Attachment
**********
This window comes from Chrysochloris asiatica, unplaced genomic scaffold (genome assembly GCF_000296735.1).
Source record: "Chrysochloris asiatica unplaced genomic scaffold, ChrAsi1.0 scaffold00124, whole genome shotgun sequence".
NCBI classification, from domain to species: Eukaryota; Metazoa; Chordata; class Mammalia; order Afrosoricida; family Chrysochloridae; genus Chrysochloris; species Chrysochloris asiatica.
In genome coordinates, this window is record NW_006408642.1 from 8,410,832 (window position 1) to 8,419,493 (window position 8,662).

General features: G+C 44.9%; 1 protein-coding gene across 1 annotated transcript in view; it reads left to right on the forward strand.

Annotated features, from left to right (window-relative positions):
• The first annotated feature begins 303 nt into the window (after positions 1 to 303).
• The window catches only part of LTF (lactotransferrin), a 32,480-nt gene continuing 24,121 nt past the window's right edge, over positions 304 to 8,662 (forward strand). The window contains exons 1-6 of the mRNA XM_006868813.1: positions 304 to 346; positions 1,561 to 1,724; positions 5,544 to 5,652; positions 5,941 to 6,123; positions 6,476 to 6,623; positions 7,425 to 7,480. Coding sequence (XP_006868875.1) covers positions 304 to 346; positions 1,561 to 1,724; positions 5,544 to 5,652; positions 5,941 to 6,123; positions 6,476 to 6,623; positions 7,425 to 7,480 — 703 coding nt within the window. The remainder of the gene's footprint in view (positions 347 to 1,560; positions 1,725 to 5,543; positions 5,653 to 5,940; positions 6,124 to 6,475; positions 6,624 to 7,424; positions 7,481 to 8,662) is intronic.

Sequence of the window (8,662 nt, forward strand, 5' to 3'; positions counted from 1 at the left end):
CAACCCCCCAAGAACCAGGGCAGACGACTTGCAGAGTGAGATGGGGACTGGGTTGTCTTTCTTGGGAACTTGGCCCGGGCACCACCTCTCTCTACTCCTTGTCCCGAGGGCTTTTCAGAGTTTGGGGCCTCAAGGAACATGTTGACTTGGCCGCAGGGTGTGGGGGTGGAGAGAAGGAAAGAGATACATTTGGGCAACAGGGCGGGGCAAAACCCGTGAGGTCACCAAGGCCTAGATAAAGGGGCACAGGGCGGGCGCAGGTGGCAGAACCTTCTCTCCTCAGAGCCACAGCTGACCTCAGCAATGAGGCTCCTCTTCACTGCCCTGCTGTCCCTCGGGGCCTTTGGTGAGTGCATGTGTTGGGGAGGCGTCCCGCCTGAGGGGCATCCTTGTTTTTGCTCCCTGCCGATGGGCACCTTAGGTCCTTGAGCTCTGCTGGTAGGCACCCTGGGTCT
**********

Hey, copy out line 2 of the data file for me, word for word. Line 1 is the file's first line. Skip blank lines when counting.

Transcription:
Source record: "Chrysochloris asiatica unplaced genomic scaffold, ChrAsi1.0 scaffold00124, whole genome shotgun sequence".